Bishop of Aleppo on “destroyed country and families” in his homeland

2016-08-10 Vatican Radio

(Vatican Radio) As the United Nations called for an urgent humanitarian pause to the fighting raging in the divided city of Aleppo where two million people lack access to clean water and electricity, the Chaldean Bishop of Aleppo speaks about his “destroyed country and the destroyed families” in Syria.     

Bishop Antoine Audo described how “everybody is suffering everywhere in Syria” because of the war and bombardments. He said there was now no water and electricity in Aleppo (following the latest round of fighting), even in the areas of the city controlled by the government, and called once again for a political solution to the conflict. Bishop Audo was interviewed by Susy Hodges.

Listen to the interview with Bishop Antoine Audo of Aleppo:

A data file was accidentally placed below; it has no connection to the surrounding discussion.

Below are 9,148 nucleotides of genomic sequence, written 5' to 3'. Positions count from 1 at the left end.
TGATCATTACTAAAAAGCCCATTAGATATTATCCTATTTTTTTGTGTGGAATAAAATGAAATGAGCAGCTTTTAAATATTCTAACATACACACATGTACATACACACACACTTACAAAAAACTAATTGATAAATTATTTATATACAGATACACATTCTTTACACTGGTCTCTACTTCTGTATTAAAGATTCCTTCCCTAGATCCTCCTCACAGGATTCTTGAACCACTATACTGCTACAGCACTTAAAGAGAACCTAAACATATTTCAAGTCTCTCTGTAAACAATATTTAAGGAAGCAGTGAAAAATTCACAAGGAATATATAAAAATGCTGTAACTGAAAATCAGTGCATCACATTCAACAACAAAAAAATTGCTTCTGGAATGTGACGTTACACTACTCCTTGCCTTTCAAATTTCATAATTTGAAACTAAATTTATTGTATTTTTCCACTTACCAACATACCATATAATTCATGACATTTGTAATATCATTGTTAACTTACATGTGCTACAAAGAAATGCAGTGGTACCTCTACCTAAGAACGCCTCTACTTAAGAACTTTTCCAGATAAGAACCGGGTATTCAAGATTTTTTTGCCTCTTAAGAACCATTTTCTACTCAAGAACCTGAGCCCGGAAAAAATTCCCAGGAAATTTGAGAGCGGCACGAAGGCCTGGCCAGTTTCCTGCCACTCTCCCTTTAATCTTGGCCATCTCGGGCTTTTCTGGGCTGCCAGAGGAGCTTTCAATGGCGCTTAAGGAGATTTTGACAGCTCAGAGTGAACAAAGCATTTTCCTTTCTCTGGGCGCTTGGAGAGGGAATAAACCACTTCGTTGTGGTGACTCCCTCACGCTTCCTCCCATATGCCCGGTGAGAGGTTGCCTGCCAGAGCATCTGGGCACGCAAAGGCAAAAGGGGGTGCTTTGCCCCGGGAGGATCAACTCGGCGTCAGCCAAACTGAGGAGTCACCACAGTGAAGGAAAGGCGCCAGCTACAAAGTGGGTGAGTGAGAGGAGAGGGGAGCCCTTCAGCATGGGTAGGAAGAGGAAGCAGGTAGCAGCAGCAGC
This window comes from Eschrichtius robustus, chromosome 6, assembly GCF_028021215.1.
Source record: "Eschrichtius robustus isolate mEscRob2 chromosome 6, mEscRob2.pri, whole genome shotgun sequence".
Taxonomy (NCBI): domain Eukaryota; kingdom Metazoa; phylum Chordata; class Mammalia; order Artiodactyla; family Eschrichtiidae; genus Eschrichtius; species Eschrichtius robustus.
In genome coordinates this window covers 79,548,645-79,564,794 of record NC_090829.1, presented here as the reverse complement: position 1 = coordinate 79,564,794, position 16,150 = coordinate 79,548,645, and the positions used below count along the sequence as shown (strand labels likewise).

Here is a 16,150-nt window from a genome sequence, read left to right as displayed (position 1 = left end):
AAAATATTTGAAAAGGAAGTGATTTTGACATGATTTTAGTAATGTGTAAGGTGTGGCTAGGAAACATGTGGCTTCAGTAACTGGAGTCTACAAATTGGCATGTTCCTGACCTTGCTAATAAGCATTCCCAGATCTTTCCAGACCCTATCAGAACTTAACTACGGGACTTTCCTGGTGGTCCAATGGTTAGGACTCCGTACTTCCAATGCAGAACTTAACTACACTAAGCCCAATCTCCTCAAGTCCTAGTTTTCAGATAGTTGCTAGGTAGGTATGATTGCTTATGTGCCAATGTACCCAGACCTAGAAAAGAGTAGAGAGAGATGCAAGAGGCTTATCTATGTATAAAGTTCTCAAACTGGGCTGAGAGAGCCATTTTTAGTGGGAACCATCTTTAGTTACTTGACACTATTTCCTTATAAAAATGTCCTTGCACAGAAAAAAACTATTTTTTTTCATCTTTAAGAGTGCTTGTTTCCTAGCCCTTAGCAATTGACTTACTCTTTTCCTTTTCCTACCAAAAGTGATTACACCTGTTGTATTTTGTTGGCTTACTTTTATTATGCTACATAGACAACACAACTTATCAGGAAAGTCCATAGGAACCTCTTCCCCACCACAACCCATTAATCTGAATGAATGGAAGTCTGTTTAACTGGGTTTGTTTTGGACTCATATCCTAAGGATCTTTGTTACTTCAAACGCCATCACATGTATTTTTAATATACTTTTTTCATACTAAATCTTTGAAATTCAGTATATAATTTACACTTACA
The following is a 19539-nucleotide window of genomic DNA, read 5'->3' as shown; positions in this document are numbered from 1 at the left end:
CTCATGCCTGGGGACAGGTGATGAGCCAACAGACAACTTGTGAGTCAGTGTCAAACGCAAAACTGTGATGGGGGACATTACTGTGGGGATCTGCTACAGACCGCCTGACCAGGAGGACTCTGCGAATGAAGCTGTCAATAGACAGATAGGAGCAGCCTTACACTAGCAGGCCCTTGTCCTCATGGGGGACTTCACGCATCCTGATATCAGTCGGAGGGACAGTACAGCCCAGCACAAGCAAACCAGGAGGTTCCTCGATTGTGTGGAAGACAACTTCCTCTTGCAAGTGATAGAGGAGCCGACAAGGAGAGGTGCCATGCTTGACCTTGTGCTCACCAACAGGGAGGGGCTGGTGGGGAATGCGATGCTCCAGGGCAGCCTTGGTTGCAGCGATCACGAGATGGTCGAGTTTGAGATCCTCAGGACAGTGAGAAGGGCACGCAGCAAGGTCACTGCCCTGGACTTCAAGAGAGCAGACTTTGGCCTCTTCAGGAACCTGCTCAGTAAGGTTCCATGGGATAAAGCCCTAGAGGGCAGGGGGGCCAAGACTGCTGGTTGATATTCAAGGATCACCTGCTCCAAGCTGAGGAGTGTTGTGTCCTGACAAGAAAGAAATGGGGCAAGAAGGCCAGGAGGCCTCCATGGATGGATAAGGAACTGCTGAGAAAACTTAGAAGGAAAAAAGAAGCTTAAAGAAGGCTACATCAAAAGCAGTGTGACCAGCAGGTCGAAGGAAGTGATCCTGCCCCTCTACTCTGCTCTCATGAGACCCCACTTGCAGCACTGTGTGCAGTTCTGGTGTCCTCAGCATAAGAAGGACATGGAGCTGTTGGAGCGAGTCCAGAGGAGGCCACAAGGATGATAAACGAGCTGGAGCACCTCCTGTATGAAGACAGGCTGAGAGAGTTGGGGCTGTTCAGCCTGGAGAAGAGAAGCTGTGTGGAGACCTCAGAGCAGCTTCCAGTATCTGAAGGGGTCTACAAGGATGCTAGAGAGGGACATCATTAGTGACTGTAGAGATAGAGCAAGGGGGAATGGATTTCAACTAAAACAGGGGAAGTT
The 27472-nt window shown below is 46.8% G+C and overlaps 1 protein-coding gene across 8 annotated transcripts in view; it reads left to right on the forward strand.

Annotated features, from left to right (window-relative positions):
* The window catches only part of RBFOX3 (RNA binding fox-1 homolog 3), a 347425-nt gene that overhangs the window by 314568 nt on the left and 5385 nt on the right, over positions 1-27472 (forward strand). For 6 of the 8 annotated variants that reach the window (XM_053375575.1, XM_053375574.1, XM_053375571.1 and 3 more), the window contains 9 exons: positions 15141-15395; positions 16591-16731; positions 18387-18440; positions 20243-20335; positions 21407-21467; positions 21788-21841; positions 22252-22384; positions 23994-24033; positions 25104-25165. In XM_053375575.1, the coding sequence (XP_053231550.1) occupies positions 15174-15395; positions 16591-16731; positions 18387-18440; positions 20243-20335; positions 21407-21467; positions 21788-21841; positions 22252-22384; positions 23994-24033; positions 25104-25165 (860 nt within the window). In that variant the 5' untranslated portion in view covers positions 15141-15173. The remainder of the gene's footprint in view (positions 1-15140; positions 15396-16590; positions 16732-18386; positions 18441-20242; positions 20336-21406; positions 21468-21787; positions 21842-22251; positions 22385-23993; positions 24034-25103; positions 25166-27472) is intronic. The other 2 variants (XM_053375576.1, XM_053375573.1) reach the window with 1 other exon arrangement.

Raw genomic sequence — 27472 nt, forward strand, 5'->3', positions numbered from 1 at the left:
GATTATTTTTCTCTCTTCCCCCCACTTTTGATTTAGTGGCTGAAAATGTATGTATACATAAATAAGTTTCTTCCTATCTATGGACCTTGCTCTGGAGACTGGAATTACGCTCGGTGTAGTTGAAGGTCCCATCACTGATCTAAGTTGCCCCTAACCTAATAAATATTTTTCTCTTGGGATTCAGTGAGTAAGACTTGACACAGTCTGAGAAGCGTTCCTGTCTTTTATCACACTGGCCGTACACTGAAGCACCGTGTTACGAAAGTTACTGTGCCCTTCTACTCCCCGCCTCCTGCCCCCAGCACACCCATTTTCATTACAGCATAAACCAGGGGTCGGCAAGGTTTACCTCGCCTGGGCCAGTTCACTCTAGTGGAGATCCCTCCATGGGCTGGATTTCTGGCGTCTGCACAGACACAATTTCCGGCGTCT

Once Syria’s commercial centre and its largest city, Aleppo has borne the brunt of the fighting and bombardments during the nation’s 5 year old civil war and large areas of it now lie in ruins. 

Bishop Audo spoke of “a destroyed country and destroyed families” and described how the Syrian conflict has plunged people across all social levels into a growing poverty.

Turning to the plight of Syria’s Christian community, the bishop said a lot of people are leaving Aleppo all the time and more than one half of the Christian community has now left the city compared to before the war began.  Many people, he said, can’t bear the constant “insecurity” of living in a city that is being fought over and bombarded every day. 

Asked about his feelings when he looks around Aleppo and sees so much death and destruction and so many buildings lying in ruin as a result of the fighting, Bishop Audo said he feels “very sad” when he compares life in the city now to what it was like before the war began.  Whilst remaining hopeful that one day “the war will end” the Bishop  says he would like to ask the international community this question and demand a response to it:  “Why are you destroying Syria?”

(from Vatican Radio)